Restructuring and Rightsizing: A Proactive Approach to a Management Challenge

Restructuring and Rightsizing: A Proactive Approach to a Management Challenge

Organizational change strategies such as rightsizing and restructuring are designed to transform companies into more efficient, agile, customer-driven organizations. However, these processes have both short-term and long-term consequences. Before undertaking a rightsizing/restructuring program, senior management should take pains to communicate the vision, process, expectations, and intended goals.

Restructuring/rightsizing is a proactive approach to boosting profitability, streamlining operations and maximizing returns on investment within an organization. The process involves evaluating all aspects of a business to determine whether the cost allotted to each area is appropriate and is generating appropriate returns for the company.

Focus on core competencies

The primary revenue generating engines of a business are its core competencies or core capabilities. Eliminating non-core aspects of a business may involve closing plants or offices, selling off non-core operations, consolidating sites or stores, revamping internal structures, eliminating non-essential or redundant tasks, as well as eliminating layers of management. Sometimes the restructuring process results in adding or growing sites, expanding certain operations (often either upstream or downstream operations) or investing in new lines of business which are expected to become profitable in the future. Many times internal processes such as sourcing and purchasing are examined and overhauled too.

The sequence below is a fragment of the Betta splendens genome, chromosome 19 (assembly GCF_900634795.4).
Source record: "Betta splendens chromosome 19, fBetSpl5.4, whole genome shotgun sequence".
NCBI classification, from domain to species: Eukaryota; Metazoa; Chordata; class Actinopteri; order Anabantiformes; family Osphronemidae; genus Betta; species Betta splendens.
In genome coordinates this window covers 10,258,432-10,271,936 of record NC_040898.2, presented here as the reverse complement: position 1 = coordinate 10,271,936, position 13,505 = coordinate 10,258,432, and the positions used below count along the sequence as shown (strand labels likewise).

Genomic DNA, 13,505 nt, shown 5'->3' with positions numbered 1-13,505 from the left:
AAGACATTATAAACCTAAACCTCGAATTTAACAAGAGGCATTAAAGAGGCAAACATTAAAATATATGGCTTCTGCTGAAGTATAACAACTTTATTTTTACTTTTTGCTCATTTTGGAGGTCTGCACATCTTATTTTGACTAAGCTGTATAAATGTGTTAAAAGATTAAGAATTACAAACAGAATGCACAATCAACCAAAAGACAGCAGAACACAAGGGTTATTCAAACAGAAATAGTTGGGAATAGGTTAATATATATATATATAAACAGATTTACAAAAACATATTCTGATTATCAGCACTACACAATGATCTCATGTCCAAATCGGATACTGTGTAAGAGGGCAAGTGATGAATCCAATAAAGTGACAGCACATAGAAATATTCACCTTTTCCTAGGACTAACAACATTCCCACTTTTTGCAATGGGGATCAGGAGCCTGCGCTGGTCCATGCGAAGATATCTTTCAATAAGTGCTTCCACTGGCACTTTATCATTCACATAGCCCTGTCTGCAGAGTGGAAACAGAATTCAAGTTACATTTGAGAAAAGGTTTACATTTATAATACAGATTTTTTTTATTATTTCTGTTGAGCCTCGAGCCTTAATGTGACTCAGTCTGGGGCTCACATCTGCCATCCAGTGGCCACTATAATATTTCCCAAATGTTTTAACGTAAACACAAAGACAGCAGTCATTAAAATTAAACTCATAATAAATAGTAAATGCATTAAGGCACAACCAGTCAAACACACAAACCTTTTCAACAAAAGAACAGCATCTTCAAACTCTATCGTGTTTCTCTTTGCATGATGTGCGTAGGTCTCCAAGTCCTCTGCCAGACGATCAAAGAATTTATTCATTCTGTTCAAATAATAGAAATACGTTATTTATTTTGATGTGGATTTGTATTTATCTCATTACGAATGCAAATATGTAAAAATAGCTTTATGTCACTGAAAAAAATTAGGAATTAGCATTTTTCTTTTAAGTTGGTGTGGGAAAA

Since labor is the largest expense for most companies, costs related to headcount and workforce management get careful scrutiny, and restructuring/rightsizing initiatives typically result in staff reductions, reassignments or realignments.

Salaries/wages, benefits, overtime costs, and other aspects of labor are all evaluated on a cost/return basis. Jobs and responsibilities that are not part of the firm’s primary revenue-generating functions may be outsourced or allocated to outside consultants on a contractual basis. Part-time and temporary workers may handle tasks previously performed by full-time workers in order to reduce payroll costs.

It is incumbent upon management to explore all possible means of reducing labor costs before resorting to layoffs. Options can include offering early retirement and optional release packages, internal lateral moves, job sharing and hiring freezes.

In addition, before implementing drastic reductions due to rightsizing or restructuring, it is important to consider other possible ways of improving efficiency, productivity, and competitiveness, such as Six Sigma quality initiatives, HR strategies that empower employees, and other techniques that encourage employee loyalty, productivity and stability.

Cost-benefit analysis

It often takes years to realize cost benefits from rightsizing/restructuring. In the short term unemployment claims, severance payouts, and quality or service issues caused by restructuring can bleed away cost savings. The time and resources dedicated to the restructuring process itself are often significant. Plus there are costs associated with retraining, retooling, reorganizing, relocating functions, exiting facilities and terminating operations.